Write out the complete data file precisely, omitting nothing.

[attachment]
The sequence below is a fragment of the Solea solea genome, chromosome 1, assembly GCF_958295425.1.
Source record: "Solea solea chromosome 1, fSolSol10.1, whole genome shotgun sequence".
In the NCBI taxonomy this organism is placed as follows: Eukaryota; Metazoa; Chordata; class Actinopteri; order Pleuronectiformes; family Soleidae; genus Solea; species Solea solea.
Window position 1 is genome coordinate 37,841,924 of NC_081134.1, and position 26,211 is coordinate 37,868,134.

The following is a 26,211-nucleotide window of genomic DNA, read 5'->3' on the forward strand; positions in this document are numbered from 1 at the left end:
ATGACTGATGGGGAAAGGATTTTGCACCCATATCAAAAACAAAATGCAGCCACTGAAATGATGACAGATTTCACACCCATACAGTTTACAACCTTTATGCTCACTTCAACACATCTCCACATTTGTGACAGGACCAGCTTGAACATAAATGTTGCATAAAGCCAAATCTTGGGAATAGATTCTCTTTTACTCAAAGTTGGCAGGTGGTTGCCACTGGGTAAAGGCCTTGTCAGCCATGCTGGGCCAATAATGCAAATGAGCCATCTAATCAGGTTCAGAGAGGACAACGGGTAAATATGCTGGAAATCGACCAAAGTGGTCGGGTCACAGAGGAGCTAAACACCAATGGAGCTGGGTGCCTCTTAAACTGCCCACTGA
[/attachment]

The sequence below is a fragment of the Solea solea genome, chromosome 1, assembly GCF_958295425.1.
Source record: "Solea solea chromosome 1, fSolSol10.1, whole genome shotgun sequence".
In the NCBI taxonomy this organism is placed as follows: Eukaryota; Metazoa; Chordata; class Actinopteri; order Pleuronectiformes; family Soleidae; genus Solea; species Solea solea.
Window position 1 is genome coordinate 37,841,924 of NC_081134.1, and position 26,211 is coordinate 37,868,134.

The following is a 26,211-nucleotide window of genomic DNA, read 5'->3' on the forward strand; positions in this document are numbered from 1 at the left end:
ATGACTGATGGGGAAAGGATTTTGCACCCATATCAAAAACAAAATGCAGCCACTGAAATGATGACAGATTTCACACCCATACAGTTTACAACCTTTATGCTCACTTCAACACATCTCCACATTTGTGACAGGACCAGCTTGAACATAAATGTTGCATAAAGCCAAATCTTGGGAATAGATTCTCTTTTACTCAAAGTTGGCAGGTGGTTGCCACTGGGTAAAGGCCTTGTCAGCCATGCTGGGCCAATAATGCAAATGAGCCATCTAATCAGGTTCAGAGAGGACAACGGGTAAATATGCTGGAAATCGACCAAAGTGGTCGGGTCACAGAGGAGCTAAACACCAATGGAGCTGGGTGCCTCTTAAACTGCCCACTGA